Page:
When Bill Murray started starring in many independent drama movies such as Broken Flowers and Lost in Translation after the turn of the millennium, many fans of his comedic works started wondering if the actor had turned his back on outrightly silly films and some questioned if he had lost his comedic chops altogether. His surprise cameo in Zombieland put an end to those concerns though, as the actor shambled around his mansion pretending to be a zombie so he could live a happy existence despite the whole apocalypse occurring outside. DeviantArt user 25thPixel’s tribute to this cameo speaks to the impact it made in the film and the actor’s career.

17. Drink If You Dare

Here’s another great take on Bill’s Zombieland cameo, this one in the form of a functional jug –though I don’t recommend you actually drink from Ron Free’s mug, after all, no one knows what the inside of zombie Bill Murray contains.

18. Steve Zissou

Nolan Harris’ caricature of Bill’s character from The Life Aquatic With Steve Zissou is so perfect that you can almost imagine him ranting about blowing up a shark with dynamite.

19. The Bill of the Future

Why did DeviantArt user funkwood decide to depict Bill Murray as a cyborg car with guns ravaging the wastes of the future? Because it’s awesome, of course. Besides, if Zombieland taught us anything, it’s that Bill Murray will survive any apocalypse scenario in style.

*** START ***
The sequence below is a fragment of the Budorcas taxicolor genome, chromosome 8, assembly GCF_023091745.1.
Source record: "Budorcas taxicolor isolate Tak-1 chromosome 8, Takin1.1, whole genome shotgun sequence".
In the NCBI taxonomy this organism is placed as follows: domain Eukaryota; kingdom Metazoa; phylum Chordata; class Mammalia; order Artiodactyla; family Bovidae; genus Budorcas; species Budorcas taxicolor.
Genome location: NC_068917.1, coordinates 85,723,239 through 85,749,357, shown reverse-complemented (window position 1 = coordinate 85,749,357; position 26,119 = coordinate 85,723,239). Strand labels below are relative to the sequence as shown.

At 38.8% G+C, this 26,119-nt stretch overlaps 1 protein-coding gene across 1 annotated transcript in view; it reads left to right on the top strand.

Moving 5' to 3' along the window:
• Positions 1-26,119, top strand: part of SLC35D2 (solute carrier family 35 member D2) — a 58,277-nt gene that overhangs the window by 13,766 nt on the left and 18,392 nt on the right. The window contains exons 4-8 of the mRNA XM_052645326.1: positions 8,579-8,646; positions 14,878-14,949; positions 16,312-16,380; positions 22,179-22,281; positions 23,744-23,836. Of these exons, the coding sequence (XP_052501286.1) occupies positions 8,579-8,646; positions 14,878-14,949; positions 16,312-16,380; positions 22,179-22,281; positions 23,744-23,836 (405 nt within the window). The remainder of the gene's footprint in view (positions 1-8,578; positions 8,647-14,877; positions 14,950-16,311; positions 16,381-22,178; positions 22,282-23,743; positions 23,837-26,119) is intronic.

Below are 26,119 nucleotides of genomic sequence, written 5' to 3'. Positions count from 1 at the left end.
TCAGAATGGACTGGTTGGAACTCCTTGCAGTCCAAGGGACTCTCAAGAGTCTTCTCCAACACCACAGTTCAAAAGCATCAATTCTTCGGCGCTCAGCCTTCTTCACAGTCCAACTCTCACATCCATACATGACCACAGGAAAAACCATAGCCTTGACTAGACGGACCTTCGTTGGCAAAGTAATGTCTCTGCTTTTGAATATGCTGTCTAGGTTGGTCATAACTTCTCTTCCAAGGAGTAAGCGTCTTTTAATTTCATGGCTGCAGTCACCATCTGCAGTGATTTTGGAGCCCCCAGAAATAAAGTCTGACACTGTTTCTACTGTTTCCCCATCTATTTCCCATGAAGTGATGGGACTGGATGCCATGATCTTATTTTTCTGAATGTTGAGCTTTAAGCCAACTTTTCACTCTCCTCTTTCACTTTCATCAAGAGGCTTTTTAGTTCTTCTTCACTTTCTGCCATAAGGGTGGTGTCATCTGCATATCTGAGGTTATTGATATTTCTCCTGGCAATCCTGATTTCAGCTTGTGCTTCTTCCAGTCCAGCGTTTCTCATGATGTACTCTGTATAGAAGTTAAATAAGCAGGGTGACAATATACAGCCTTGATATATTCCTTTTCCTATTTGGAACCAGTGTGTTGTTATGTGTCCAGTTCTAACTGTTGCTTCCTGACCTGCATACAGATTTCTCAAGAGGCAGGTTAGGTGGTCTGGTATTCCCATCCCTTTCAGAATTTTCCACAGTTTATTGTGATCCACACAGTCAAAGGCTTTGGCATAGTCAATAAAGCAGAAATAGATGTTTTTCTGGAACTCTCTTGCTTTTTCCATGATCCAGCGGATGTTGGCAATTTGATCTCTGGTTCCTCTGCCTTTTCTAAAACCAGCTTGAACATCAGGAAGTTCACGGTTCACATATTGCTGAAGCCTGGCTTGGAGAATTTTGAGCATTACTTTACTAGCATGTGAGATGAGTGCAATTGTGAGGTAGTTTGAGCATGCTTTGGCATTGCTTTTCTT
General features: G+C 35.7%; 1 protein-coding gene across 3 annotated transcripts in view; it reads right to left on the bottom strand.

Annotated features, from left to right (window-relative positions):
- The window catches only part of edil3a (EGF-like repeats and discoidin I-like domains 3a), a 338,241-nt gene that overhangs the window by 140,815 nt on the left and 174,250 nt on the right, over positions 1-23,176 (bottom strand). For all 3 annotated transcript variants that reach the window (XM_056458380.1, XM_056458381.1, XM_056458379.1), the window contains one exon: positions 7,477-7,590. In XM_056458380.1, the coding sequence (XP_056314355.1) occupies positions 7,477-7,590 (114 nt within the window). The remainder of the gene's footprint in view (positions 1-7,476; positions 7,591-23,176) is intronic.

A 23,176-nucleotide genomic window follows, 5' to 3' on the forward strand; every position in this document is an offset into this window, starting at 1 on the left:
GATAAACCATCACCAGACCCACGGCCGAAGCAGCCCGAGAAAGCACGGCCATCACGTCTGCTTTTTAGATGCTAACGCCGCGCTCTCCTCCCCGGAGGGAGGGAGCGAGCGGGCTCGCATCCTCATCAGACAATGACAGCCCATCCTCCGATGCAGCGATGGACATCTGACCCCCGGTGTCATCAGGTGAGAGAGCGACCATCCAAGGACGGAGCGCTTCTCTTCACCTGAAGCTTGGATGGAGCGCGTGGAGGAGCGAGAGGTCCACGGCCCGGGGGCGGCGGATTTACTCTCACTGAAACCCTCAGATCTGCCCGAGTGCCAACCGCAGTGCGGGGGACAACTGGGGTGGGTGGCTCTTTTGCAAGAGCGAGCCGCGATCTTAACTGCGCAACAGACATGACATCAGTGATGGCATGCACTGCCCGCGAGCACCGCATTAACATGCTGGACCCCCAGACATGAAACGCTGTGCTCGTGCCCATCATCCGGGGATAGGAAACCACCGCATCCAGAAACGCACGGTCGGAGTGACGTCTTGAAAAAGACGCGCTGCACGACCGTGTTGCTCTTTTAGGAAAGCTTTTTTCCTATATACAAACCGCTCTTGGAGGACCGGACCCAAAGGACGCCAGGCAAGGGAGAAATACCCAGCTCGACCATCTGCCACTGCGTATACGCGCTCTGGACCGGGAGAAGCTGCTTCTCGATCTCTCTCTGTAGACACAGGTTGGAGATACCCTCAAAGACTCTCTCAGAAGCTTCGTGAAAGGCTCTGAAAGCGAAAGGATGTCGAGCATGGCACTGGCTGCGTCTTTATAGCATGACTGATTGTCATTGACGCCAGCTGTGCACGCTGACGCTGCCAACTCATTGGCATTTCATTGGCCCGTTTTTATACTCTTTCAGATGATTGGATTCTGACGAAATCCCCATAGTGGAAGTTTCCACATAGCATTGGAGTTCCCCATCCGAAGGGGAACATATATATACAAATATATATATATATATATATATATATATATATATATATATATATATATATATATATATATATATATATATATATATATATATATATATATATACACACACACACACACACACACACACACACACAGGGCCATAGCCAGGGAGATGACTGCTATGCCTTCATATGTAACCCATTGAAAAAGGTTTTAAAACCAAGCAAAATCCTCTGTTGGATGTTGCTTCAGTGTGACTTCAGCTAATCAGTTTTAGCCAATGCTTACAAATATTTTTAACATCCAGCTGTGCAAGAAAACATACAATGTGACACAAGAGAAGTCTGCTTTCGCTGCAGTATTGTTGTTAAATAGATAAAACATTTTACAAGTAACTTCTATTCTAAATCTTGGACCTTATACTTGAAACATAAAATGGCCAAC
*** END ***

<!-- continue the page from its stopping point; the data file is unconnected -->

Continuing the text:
nextArticle.image_alt|e
Dan Bell
arrow
Design
A Cartographer Is Mapping All of the UK’s National Parks, J.R.R. Tolkien-Style
Peak District National Park
Peak District National Park
Dan Bell

Cartographer Dan Bell makes national parks into fantasy lands. Bell, who lives near Lake District National Park in England, is currently on a mission to draw every national park in the UK in the style of the maps in J.R.R. Tolkien’s The Lord of the Rings, Kottke.org reports.

The project began in September 2017, when Bell posted his own hand-drawn version of a Middle Earth map online. He received such a positive response that he decided to apply the fantasy style to real world locations. He has completed 11 out of the UK’s 15 parks so far. Once he finishes, he hopes to tackle the U.S. National Park system, too. (He already has Yellowstone National Park down.)

Bell has done various other maps in the same style, including ones for London and Game of Thrones’s Westeros, and he commissions, in case you have your own special locale that could use the Tolkien treatment. Check out a few of his park maps below.